There are two ways of confirming the simple series of events which Jesus says will happen in quick succession: tribulation, heavenly signs, second coming. Firstly, in verse 14 we read of "the end": "This gospel of the kingdom shall be preached in all the world as a witness to the nations; and then the end shall come." Now observe verse 15: "When you therefore see the abomination of desolation which was spoken of through Daniel the prophet standing in the holy place (let the reader understand) " The little Greek word translated "therefore" connects the abomination of desolation with the end referred to in verse 14. 2 This confirms what we have already seen: that the abomination of desolation is a feature of the end of the age. Its appearance triggers the awful time of trouble which precedes Jesus' arrival. The abomination of desolation signals the approaching end of the age - the return of Jesus.
Secondly, confirmation of Jesus' simple scheme for the future is found in Daniel. Here we follow Jesus' instructions carefully. The abomination of desolation is the one described by Daniel (Matt. 24:15). The precise expression "abomination of desolation" occurs in Daniel 11:31 with a further reference to its appearance in the holy place in Daniel 12:11. Daniel 9:27 contains a third slightly less direct reference. In all three cases (cp. also Dan. 8:13) Daniel describes a final evil ruler, King of the North (from the region of Mesopotamia), who sets himself (or his image) up as "the abomination of desolation" and puts an end to temple sacrifices (Dan. 11:31). It is crucially important to see that in Daniel 12:11 about three and a half years will elapse between the appearance of the abomination of desolation and the end of the age. Jesus is merely elaborating (in Matt. 24) what was already laid out by Daniel: abomination of desolation (Dan. 11:31; Matt. 24:15); tribulation for 3 1/2 years (Matt. 24:21; Dan. 12:1, 7, 11); resurrection (Dan. 12:2). The whole of Daniel 11:5ff. and 12 must be read as one connected story and the Daniel passage must be kept in mind as the background to Jesus' discourse in Matthew 24. 3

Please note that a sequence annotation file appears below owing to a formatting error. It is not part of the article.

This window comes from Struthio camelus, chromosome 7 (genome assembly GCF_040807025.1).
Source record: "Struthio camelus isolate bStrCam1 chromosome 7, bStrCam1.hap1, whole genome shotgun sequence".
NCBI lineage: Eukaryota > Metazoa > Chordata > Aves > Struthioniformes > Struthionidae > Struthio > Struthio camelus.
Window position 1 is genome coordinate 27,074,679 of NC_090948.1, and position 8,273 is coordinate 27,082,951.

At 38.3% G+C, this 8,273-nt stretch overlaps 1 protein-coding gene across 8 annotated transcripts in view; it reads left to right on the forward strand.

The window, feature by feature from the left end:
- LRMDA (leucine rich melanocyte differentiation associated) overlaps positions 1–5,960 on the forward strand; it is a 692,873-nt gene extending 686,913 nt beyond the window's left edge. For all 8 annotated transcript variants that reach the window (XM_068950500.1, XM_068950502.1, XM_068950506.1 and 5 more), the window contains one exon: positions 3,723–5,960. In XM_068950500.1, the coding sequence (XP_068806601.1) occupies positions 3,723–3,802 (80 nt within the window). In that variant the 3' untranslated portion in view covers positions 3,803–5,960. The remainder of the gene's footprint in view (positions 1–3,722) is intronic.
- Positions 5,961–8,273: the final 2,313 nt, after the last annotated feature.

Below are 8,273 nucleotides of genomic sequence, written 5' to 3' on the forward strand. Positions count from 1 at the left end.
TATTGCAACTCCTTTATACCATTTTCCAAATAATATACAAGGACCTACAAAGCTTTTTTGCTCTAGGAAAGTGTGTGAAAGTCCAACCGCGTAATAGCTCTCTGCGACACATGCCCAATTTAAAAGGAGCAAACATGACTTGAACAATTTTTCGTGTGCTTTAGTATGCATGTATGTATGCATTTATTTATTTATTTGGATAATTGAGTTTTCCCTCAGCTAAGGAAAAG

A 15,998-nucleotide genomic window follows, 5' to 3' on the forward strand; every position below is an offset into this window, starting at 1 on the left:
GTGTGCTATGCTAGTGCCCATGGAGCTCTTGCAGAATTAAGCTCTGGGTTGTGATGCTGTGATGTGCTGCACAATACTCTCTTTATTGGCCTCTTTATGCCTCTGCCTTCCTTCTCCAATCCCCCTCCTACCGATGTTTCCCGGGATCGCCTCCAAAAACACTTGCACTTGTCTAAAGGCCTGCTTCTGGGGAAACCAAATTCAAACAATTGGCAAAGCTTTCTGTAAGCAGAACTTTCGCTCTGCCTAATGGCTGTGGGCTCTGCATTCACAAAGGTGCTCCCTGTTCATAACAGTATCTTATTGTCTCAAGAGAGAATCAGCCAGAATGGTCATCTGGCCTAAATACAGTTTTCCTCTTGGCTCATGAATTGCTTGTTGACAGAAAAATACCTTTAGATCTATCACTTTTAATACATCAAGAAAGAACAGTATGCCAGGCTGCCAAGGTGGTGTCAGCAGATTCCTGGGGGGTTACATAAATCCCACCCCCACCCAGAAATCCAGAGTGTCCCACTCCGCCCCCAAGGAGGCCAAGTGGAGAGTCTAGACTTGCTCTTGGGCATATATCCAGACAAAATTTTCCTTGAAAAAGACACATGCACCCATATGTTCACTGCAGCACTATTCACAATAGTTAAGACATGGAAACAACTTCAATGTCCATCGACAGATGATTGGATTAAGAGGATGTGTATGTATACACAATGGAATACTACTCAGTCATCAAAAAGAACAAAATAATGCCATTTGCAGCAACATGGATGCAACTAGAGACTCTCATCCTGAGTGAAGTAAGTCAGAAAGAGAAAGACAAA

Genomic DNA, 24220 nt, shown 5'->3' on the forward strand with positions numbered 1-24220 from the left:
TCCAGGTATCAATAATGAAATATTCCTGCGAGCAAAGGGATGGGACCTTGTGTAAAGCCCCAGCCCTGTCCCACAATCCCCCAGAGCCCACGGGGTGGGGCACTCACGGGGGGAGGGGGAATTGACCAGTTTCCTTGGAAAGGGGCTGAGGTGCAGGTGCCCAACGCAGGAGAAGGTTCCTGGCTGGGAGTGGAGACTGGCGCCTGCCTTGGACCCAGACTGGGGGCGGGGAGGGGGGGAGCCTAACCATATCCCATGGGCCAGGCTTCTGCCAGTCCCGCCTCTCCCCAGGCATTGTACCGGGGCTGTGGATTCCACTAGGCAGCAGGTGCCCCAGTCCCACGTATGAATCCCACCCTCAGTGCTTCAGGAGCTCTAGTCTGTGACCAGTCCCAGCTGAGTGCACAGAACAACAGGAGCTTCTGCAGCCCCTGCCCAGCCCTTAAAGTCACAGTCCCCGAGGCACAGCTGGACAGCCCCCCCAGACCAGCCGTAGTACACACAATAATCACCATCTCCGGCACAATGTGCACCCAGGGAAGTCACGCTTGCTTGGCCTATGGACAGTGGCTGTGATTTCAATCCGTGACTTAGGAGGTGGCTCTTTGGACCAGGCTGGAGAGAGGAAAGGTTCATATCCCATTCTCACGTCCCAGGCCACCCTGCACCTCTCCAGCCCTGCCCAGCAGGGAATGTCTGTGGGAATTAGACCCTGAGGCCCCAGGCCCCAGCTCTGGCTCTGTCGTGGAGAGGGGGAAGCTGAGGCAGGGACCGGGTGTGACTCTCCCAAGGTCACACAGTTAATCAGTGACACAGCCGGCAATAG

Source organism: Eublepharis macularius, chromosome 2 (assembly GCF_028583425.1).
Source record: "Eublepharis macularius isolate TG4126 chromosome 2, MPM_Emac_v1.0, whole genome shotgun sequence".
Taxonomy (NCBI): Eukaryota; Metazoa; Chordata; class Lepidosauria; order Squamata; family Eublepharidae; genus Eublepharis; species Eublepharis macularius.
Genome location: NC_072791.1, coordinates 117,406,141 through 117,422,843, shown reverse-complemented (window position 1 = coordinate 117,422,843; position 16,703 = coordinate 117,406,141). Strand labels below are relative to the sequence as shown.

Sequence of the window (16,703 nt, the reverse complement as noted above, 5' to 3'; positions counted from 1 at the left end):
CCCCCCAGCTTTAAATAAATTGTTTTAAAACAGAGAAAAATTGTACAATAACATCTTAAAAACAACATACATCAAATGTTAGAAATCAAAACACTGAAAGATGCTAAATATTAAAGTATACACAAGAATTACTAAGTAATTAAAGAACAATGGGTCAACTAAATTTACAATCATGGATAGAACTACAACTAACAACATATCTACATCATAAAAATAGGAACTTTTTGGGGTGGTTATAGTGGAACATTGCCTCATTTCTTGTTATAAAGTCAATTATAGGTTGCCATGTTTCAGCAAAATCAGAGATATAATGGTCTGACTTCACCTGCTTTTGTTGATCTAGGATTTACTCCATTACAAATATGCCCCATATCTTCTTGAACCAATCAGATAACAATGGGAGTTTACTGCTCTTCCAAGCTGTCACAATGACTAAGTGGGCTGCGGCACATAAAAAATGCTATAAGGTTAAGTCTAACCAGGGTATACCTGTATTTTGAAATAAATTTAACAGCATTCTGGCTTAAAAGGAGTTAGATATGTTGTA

Breaking the connection between Matthew 24:15 and Daniel 11:31 (12:11) is the one single factor leading to mistaken systems of prophecy. The link is established by Jesus' own words: "Let the reader understand that I am referring to the book of Daniel" (see Matt. 24:15).4 Daniel 9:27 speaks also of an abominable person on the rampage (desolating) in Jerusalem for 3 1/2 years. Daniel 8:13, 14 give more information. All these verses form the background to Matthew 24:15-31 and harmonize with it. Remember the one key to Matthew 24: The tribulation of which Jesus spoke is to be followed immediately by cosmic signs and the second coming. And the tribulation is to be triggered by the abomination of desolation already prophesied by Daniel 11:31. When these facts are held together they build up a composite picture of events destined to happen just before Jesus arrives. When all this will happen no one knows. But when Christians see the abomination of desolation, and the events which follow, then they may "look up, because their redemption is drawing near" (Luke 21:28). The time will have arrived for the reordering of earth's affairs under the supervision of Jesus, the Messiah. The kingdom of God will be here. If the sighting of the Abomination was confined to AD 70 it would be no sign of the end of the age. Near to two millennia have passed since AD 70.